No Matter What You Hear About it, Unschooling is Not All Unicorns and Rainbows

Send her mail. “Living with Wild Abandon” is an original bi-weekly column appearing every other Tuesday at Everything-Voluntary.com, by Breezy V. Stevens. Breezy is a long-time radical unschooler, an advocate for children’s rights, a crazy dog lady, a crafter in various mediums, a lover of all things tropical and beachy, and the designer of “EVC in Color“. Archived columns can be found here. LWA-only RSS feed available here. There’s been a lot of upheaval in my family over the past few months, and this column is somewhat painful for me to write. Nevertheless, I think it’s important that unschoolers share their experiences, both positive and negative, in order that others know that it is normal if things are not magically perfect and all their problems are not automatically fixed and difficulties avoided by unschooling. We face many of the same struggles as other families, but have to find creative ways to solve problems, while eschewing force or coercion. Sometimes the most positive approach, difficult though it may be, is learning to change our attitudes and expectations. We have, as a species, mostly strayed quite a distance from human evolutionary needs when it comes to childrearing, often with some very troubling results. Some of us, having watched our infants become toddlers and our toddlers become young children, and witnessing the amazing power of small people to explore and learn about our world, find that as ‘school age’ approaches, we have very grave doubts about the necessity of packing kids off to an institution to spend their days being told what to learn, when, and how. Some of those, who just can’t quite comprehend what magic occurs at the age of five and turns kids from high adventurers, apparently quite suddenly, into apathetic layabouts who must be forced continue their explorations, decide that we will try to find a more suitable way for our children to grow to adulthood. Some of us manage to table our doubts for a bit – after all, everyone knows that school is a modern miracle, responsible for lifting people from poverty, encouraging the development of higher thought, and is absolutely the only way to create healthy, well-rounded citizens, right? Besides, who wants to deal with the nightmare of curriculum, paperwork, schedules, and all that extra work piled on top of everything else on our never-ending lists of things to do? Imagine the untold horrors of trying to teach a child to read, for goodness’ sakes! Surely the whole thing is best left to professionals! So we tuck our doubts away, decide that this is the best route, and send them off. But the doubts remain, in the backs of our minds, often mingling with our own unhappy memories of school days, and as we watch the excited sparkle in our child’s eyes dim as enthusiasm turns to resignation, we realize the terrible error we’ve made, and remove them from the halls of institutionalized learning, vowing to find a healthier way for them to grow. However we... continue reading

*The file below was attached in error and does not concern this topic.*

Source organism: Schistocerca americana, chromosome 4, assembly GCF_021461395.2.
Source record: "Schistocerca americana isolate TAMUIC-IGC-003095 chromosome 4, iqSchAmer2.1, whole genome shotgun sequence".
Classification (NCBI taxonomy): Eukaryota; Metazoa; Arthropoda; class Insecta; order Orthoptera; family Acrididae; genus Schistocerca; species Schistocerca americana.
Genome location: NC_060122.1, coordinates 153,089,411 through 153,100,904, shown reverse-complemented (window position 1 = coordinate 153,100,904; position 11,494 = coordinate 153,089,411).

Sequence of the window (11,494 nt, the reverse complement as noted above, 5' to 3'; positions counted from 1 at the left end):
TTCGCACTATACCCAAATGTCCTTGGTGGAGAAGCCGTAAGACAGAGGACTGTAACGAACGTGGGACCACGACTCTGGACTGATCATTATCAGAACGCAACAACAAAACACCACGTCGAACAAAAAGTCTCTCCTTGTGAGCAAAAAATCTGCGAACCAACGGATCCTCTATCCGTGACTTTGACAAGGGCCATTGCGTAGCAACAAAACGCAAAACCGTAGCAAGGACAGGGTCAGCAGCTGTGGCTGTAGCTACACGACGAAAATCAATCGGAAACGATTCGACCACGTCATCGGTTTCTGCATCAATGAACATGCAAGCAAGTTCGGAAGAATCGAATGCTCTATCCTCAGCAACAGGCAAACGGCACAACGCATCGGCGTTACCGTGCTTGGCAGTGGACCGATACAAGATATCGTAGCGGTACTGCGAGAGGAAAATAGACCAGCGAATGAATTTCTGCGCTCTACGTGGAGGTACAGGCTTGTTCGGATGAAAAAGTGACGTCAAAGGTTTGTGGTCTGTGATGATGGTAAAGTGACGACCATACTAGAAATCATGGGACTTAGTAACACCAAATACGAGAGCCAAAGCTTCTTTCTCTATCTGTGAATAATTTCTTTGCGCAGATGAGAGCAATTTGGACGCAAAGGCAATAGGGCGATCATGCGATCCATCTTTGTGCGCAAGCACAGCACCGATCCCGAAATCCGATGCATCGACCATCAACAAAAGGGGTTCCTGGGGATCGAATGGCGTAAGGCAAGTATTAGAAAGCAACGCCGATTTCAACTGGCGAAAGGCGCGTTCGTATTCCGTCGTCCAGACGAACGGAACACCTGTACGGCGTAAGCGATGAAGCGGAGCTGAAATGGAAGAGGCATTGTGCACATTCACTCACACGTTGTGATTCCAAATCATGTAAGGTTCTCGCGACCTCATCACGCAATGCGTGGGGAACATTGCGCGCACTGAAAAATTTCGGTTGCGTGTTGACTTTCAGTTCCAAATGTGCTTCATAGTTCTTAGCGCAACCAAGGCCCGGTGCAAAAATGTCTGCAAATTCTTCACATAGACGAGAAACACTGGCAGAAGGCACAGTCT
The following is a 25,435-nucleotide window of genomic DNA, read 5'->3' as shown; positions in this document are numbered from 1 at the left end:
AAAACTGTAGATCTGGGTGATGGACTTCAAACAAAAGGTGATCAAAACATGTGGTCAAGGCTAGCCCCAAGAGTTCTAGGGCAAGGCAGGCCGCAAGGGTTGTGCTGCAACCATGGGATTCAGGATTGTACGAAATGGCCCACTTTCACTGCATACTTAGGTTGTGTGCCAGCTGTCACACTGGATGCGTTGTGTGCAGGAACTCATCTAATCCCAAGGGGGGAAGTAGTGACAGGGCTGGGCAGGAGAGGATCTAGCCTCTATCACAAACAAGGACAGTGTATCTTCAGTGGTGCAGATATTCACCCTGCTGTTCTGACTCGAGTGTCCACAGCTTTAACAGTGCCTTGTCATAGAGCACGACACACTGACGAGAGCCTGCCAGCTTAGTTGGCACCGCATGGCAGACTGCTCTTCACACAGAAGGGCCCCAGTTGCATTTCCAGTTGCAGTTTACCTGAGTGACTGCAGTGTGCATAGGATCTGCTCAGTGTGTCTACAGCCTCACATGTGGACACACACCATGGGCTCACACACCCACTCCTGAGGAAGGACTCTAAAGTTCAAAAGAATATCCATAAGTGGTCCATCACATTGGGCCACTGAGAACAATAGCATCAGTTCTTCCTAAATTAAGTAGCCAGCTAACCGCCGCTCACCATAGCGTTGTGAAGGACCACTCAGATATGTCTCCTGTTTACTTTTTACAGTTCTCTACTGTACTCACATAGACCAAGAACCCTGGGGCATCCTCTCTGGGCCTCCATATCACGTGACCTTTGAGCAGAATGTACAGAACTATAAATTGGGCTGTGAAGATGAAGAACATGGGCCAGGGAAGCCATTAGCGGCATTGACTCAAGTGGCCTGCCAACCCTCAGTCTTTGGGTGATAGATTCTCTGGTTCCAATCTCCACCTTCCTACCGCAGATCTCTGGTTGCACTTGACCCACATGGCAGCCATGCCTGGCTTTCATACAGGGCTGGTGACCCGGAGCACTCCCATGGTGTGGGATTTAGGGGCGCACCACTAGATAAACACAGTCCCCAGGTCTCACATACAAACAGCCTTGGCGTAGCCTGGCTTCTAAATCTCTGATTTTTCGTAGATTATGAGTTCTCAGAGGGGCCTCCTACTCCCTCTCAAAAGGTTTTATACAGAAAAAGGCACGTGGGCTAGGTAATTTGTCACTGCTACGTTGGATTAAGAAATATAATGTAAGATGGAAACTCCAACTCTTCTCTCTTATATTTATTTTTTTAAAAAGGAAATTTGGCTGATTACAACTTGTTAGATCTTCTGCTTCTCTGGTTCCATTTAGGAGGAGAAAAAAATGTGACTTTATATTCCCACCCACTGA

Living with Wild Abandon

Send her mail. “Living with Wild Abandon” is an original bi-weekly column appearing every other Tuesday at Everything-Voluntary.com, by Breezy V. Stevens. Breezy is a long-time radical unschooler, an advocate for children’s rights, a crazy dog lady, a crafter in various mediums, a lover of all things tropical and beachy, and the designer of “EVC in Color“. Archived columns can be found here. LWA-only RSS feed available here. Where to begin? I suppose a bit about who I am might be in order, and to help put my perspective into context. Among many other things, I am a “radical unschooler.” As a radical unschooler, I extend the philosophy of allowing my children the freedom to direct their educational ventures outward until it encompasses every aspect of their lives – after all, what is life if not the ultimate education? This is where my journey truly began. I have been on this amazing, wonderful, eye-opening path for about 12 years now, and it was this lifestyle, with its intense emphasis on questioning every aspect of daily life, coupled with my ever-deepening appreciation of the need for human freedom, which eventually led me to the fork known as voluntaryism. I think, though, that there had always been a murmur in the depths of my psyche that hinted that my journey lay in this direction.I am by nature a troublemaker, and a challenger of the status quo. I have a deep need to understand why things around me are the way they are, from the most mundane to the hopelessly complex. I ask questions and seek information ceaselessly. I’ve often been told that I “think too much.” I tend toward the artistic and the creative, and am passionately emotional. I despise being told what to do, and rage against anything that feels restrictive to my freedom. I suppose some people think that I never grew up, that my claustrophobic reaction to external control is unreasonable and childish, an overreaction to the inevitabilities of adulthood. I prefer to think that my spark somehow managed to survive intact, despite all efforts to the contrary, and I heartily credit the unschooling lifestyle with re-awakening my deep passions and encouraging me to truly engage with the world again. I often look around at my surroundings, and see seemingly limitless potential, frequently squandered, often outright squashed. Sometimes I find myself wanting to scream to the heavens about just how AMAZING things could be, if only people would relinquish the reins of stifling authoritarianism and suffocating control. Over the years, I have at times found this to be overwhelmingly frustrating and depressing, but I am excited by what seems to be a growing tide of change in recent years, and I am extremely encouraged by the possibilities I see emerging. Quite naturally, I think, unschooling has come to inform every aspect of my life. It has broadened my perspective and opened my heart and mind. One of the biggest and most truly life-transforming lessons I have learned as I... continue reading